Jesus looked up and saw the rich putting their gifts into the offering box. He also saw a poor widow put in two small copper coins. He said, “I tell you the truth, this poor widow has put in more than all of them. For they all offered their gifts out of their wealth. But she, out of her poverty, put in everything she had to live on (21:1-4 NET)
We don’t know the name of this woman, but her simple act of faith was noticed by Jesus. She didn’t move a mountain, she didn’t heal the sick – she just gave everything she had. And seeing that, Jesus teaches us that it’s not how much you give, it’s how much you keep.
Jesus did not disparage the gifts of the rich; he simply pointed out that things were not necessarily as they seemed. Those who were giving much were giving out of their excess, but the one who gave the least had the least to give. The lesser gift was the greater, since it was the more costly to the giver.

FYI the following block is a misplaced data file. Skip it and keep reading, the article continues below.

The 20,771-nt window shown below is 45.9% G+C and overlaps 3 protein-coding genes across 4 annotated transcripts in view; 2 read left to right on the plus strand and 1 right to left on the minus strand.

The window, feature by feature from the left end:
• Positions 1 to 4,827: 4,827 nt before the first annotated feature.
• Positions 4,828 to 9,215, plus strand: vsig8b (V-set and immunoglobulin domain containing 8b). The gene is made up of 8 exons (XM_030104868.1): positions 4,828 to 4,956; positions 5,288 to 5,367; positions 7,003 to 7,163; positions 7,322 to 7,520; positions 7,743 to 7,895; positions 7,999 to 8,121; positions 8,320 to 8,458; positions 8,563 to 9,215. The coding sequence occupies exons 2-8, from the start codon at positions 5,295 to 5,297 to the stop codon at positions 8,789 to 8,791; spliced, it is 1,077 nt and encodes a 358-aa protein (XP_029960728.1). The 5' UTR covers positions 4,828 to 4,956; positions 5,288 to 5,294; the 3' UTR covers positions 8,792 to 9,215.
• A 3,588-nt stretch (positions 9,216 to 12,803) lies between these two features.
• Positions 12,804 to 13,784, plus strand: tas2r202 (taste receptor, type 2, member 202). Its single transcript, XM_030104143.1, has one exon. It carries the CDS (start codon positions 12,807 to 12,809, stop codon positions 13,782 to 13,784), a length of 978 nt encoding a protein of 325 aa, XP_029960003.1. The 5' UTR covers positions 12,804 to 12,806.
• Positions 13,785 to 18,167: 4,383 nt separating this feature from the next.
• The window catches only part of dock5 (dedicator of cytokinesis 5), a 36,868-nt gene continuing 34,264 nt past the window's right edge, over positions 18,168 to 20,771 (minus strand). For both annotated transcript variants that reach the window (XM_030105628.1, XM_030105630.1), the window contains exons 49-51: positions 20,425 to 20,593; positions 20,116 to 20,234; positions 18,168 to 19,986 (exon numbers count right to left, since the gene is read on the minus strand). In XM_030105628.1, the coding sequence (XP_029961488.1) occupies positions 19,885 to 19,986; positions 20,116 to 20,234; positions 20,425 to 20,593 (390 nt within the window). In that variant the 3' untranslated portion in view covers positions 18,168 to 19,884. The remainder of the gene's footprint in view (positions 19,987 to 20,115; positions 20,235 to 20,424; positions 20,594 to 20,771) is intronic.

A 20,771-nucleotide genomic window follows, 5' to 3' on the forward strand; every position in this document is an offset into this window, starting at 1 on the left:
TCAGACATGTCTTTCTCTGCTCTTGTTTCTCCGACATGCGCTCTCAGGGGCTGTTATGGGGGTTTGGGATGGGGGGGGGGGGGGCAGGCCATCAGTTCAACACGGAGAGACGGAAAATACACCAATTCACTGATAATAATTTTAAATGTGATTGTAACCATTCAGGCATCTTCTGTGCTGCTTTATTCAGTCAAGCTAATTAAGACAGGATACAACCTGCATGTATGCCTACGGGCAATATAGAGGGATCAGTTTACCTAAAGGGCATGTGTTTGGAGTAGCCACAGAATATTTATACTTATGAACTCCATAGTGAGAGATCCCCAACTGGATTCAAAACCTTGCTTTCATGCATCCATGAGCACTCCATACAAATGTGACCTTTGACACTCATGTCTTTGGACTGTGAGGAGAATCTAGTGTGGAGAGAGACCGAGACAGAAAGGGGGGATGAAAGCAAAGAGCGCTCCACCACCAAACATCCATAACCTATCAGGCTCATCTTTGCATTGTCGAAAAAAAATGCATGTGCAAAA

“Blessed are the poor in spirit,” Jesus said elsewhere, “for theirs is the kingdom of heaven.” Apparently, the poor have much to teach us, and not the least of those lessons is one on generosity. I find I’m only generous when I’m holding onto things loosely; if things start to mean more to me than people or God’s work among us, then I start to hold tightly to the funds that allow me to amass those things.
It’s interesting that those that are not generous are the ones that are most likely to be proud when they do give. Each of us that falls into that should look back at this poor widow and regain perspective. “Do not let your left hand know what your right hand is doing,” Jesus said, “so that your gift may be in secret.”
“And your Father, who sees in secret, will reward you.”
Dear Jesus, give me a generous heart. Help me to recognize that all I have is from you. You have given me so much – a hope and a future, a life worth living. Help me to be a conduit of your grace, and a conduit of your resources, giving as freely as I have received — for your glory and my good.
From the archives. Originally published October 30, 2009.